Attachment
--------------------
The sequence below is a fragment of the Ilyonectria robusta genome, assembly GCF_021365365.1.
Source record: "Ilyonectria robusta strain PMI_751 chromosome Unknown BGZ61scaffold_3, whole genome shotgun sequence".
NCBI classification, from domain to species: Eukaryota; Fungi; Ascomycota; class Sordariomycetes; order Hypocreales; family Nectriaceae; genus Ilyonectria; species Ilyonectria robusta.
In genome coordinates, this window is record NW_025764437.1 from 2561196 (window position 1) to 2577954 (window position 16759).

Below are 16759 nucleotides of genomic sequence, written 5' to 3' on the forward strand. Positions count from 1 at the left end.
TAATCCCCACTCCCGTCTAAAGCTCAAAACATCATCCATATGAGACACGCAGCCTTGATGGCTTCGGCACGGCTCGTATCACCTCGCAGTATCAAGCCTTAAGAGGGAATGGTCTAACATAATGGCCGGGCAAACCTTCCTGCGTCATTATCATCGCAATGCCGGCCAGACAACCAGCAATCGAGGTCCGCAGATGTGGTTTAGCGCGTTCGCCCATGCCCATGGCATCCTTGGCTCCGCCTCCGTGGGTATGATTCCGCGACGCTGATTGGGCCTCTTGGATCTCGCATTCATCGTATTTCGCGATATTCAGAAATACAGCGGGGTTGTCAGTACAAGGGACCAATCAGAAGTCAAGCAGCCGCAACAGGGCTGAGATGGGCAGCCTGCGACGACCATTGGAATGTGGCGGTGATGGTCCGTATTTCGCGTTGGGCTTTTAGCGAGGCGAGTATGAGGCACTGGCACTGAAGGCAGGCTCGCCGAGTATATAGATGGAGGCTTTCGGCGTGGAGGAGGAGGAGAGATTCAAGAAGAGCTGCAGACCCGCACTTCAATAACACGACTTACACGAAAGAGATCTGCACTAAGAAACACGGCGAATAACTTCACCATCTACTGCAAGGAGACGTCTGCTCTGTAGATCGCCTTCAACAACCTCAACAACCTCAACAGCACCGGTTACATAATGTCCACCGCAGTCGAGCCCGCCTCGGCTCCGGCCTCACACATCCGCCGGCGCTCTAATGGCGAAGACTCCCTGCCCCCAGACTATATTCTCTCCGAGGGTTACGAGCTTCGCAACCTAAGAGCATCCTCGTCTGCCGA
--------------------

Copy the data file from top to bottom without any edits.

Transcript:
The sequence below is a fragment of the Ilyonectria robusta genome, assembly GCF_021365365.1.
Source record: "Ilyonectria robusta strain PMI_751 chromosome Unknown BGZ61scaffold_3, whole genome shotgun sequence".
NCBI classification, from domain to species: Eukaryota; Fungi; Ascomycota; class Sordariomycetes; order Hypocreales; family Nectriaceae; genus Ilyonectria; species Ilyonectria robusta.
In genome coordinates, this window is record NW_025764437.1 from 2561196 (window position 1) to 2577954 (window position 16759).

Below are 16759 nucleotides of genomic sequence, written 5' to 3' on the forward strand. Positions count from 1 at the left end.
TAATCCCCACTCCCGTCTAAAGCTCAAAACATCATCCATATGAGACACGCAGCCTTGATGGCTTCGGCACGGCTCGTATCACCTCGCAGTATCAAGCCTTAAGAGGGAATGGTCTAACATAATGGCCGGGCAAACCTTCCTGCGTCATTATCATCGCAATGCCGGCCAGACAACCAGCAATCGAGGTCCGCAGATGTGGTTTAGCGCGTTCGCCCATGCCCATGGCATCCTTGGCTCCGCCTCCGTGGGTATGATTCCGCGACGCTGATTGGGCCTCTTGGATCTCGCATTCATCGTATTTCGCGATATTCAGAAATACAGCGGGGTTGTCAGTACAAGGGACCAATCAGAAGTCAAGCAGCCGCAACAGGGCTGAGATGGGCAGCCTGCGACGACCATTGGAATGTGGCGGTGATGGTCCGTATTTCGCGTTGGGCTTTTAGCGAGGCGAGTATGAGGCACTGGCACTGAAGGCAGGCTCGCCGAGTATATAGATGGAGGCTTTCGGCGTGGAGGAGGAGGAGAGATTCAAGAAGAGCTGCAGACCCGCACTTCAATAACACGACTTACACGAAAGAGATCTGCACTAAGAAACACGGCGAATAACTTCACCATCTACTGCAAGGAGACGTCTGCTCTGTAGATCGCCTTCAACAACCTCAACAACCTCAACAGCACCGGTTACATAATGTCCACCGCAGTCGAGCCCGCCTCGGCTCCGGCCTCACACATCCGCCGGCGCTCTAATGGCGAAGACTCCCTGCCCCCAGACTATATTCTCTCCGAGGGTTACGAGCTTCGCAACCTAAGAGCATCCTCGTCTGCCGA